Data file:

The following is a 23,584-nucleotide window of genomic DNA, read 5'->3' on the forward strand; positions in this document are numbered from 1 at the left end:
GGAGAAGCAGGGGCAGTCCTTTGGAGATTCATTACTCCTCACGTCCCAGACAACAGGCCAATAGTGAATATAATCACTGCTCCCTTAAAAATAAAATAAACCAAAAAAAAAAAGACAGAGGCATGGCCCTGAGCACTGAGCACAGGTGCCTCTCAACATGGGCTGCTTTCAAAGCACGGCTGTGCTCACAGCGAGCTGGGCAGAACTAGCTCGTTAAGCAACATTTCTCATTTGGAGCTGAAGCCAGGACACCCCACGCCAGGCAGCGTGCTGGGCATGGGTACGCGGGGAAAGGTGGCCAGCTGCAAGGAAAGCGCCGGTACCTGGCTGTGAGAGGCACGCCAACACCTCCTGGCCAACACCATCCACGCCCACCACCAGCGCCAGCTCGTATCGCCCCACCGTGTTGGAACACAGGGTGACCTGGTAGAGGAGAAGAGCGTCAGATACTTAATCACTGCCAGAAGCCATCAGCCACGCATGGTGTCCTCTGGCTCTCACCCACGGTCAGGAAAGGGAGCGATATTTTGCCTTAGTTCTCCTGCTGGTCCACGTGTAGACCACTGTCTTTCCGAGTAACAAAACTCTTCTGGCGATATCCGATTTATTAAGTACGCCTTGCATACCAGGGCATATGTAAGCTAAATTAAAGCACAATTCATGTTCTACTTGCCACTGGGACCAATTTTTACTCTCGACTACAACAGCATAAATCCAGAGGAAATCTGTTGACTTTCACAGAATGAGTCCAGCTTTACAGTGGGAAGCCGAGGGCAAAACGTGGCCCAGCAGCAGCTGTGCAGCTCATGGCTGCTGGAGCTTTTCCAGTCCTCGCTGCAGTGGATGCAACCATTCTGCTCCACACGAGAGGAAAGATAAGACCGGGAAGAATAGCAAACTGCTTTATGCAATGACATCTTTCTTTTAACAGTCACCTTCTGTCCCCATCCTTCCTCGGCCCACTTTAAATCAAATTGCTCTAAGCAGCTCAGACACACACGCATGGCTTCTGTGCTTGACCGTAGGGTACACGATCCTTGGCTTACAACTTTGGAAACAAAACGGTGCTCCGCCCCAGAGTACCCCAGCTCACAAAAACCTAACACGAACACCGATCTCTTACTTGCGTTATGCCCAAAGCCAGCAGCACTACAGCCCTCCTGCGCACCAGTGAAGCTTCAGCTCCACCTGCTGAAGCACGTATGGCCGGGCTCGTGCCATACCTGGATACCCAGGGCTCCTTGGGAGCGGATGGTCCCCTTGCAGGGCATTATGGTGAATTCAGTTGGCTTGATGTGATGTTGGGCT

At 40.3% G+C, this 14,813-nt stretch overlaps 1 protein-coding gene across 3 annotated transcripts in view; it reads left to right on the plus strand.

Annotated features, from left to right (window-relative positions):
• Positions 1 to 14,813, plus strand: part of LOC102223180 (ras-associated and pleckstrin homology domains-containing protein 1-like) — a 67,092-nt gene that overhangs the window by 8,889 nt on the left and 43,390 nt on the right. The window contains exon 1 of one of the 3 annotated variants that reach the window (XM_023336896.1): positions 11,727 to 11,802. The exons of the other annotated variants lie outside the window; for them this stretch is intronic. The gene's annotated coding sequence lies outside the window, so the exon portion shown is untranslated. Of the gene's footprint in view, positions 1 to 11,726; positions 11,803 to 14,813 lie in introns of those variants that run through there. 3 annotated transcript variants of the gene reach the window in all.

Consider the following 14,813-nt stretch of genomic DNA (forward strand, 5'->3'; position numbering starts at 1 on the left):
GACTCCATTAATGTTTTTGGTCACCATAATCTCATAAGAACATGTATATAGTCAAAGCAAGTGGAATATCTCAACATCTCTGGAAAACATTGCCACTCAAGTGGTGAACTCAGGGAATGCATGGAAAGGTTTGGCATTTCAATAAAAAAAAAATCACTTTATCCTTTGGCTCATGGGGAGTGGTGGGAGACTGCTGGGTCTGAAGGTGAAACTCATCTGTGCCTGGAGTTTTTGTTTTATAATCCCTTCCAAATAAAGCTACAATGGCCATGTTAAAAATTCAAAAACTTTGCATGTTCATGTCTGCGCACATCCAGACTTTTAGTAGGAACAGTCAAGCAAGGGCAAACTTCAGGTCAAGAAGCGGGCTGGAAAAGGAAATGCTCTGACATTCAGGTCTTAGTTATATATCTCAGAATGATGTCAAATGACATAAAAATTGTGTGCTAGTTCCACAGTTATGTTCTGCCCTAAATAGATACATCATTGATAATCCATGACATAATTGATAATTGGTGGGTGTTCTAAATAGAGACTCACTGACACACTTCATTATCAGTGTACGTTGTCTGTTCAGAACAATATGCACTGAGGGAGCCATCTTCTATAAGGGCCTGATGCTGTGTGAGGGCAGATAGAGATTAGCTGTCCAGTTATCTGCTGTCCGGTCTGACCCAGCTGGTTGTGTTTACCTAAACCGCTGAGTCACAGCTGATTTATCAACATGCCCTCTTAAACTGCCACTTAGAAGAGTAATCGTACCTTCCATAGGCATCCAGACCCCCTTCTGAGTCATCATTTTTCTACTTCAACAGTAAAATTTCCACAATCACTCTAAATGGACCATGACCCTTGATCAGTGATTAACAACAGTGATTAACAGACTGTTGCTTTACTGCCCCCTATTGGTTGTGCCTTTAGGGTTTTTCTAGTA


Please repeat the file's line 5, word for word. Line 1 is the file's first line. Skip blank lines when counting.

• Positions 1 to 14,813, plus strand: part of LOC102223180 (ras-associated and pleckstrin homology domains-containing protein 1-like) — a 67,092-nt gene that overhangs the window by 8,889 nt on the left and 43,390 nt on the right. The window contains exon 1 of one of the 3 annotated variants that reach the window (XM_023336896.1): positions 11,727 to 11,802. The exons of the other annotated variants lie outside the window; for them this stretch is intronic. The gene's annotated coding sequence lies outside the window, so the exon portion shown is untranslated. Of the gene's footprint in view, positions 1 to 11,726; positions 11,803 to 14,813 lie in introns of those variants that run through there. 3 annotated transcript variants of the gene reach the window in all.